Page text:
Inside Conan O’Brien’s Not-So-Radical ‘Reinvention’: Big on Stars, Light on Politics
The debut of Conan O’Brien’s ‘reinvented’ late-night show felt a lot like his old show, only shorter.
As Conan O’Brien was preparing to premiere the TBS version of his talk show in 2010, there was speculation that he might do something genuinely different with the staid late-night form. After being rudely ousted from The Tonight Show by NBC the year before, this was the former SNL and Simpsons writer’s chance to make the show he’d always wanted to with full creative freedom and no pressure to compete with network hosts like David Letterman and Jimmy Kimmel.
And yet Conan, which debuted on Nov. 8, 2010, looked pretty much like everything that came before it. The hour-long show had a monologue up top, a big, brassy band off to the side, a couple of celebrity interviews and either a musical guest or a stand-up comic to close things out.
It felt like a missed opportunity for true reinvention. Now, after nearly a decade and a drop in ratings, the longest-serving late-night host in the game is getting a do-over.
The new Conan, which premiered Tuesday night on TBS, has been trimmed down to 30 minutes and will typically feature just one celebrity guest per episode—Tom Hanks had the honor on night one. Upcoming guests include comedians Bill Hader, Tig Notaro, Pete Holmes and the cast of The Good Place.
O’Brien has jettisoned his band, his desk and his suit—though noticeably, he so far hasn’t let go of his tie—projecting the more casual persona that has shone through to positive effect on his excellent new podcast Conan O’Brien Needs a Friend.
And yet the host still began his show with a monologue, complete with snarky asides from his sidekick Andy Richter, who thankfully survived the downsizing. “I’m happy to announce right now that the three-month Conan shutdown is officially over,” O’Brien began to cheers from his loyal audience. That was as political as cable’s most apolitical late-night host got.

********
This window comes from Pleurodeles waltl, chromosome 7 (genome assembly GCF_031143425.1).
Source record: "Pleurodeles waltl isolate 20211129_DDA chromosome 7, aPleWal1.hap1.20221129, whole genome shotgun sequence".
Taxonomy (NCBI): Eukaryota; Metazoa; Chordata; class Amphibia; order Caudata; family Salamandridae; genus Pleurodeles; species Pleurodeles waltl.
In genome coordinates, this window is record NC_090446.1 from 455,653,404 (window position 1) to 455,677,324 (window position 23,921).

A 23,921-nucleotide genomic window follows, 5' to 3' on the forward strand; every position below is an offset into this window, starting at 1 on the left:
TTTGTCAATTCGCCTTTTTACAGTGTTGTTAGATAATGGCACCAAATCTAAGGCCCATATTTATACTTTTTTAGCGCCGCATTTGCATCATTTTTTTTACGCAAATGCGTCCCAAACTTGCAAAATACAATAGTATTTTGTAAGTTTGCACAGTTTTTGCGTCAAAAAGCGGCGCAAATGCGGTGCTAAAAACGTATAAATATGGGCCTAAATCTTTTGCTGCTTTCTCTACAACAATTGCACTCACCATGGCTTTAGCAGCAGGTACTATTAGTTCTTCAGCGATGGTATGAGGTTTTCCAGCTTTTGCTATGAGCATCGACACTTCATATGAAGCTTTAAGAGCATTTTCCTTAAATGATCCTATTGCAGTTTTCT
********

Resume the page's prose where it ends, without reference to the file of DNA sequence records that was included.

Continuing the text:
His opening-night monologue maintained a simultaneously self-referential and self-deprecating stance. Despite the show’s new 30-minute run time, O’Brien told viewers, “I assure you, it’s going to feel like two hours, alright? That’s the effect I have.” An unfortunate This Is Us parody was only slightly redeemed by a cameo from Milo Ventimiglia.
The rest of the episode belonged almost entirely to O’Brien’s interview with Tom Hanks, who is actually responsible for coining his “Coco” nickname. By dedicating more time to a single guest, the host was able to get into territory that wouldn’t have fit as well into his old format. For instance, it’s hard to imagine O’Brien asking a question like, “What are you insecure about?” in the previous incarnations of his show. And instead of awkwardly cutting off the conversation to throw to commercial, the screen simply faded out and picked up around where they left off after the break.
Still, there was an all-too-familiar feel to O’Brien’s “reinvented” show. He has not made the type of radical shift that David Letterman achieved when he moved from CBS to Netflix last year, throwing out everything that made his Late Show work and focusing on long-form interviews with more substantive guests like President Obama and Malala Yousafzai. Of course, on Netflix Letterman was not beholden to traditional ratings.
There’s still a chance that O’Brien could use the new format to continue to push boundaries further in future episodes, perhaps opening with a taped field piece instead of a traditional monologue or letting his interviews unfold without the aid of predetermined anecdotes.
But as of night one, the new Conan feels a lot like the Conan O’Brien who has now been part of the late-night landscape for a quarter of a century. We can only hope that the reinvention continues.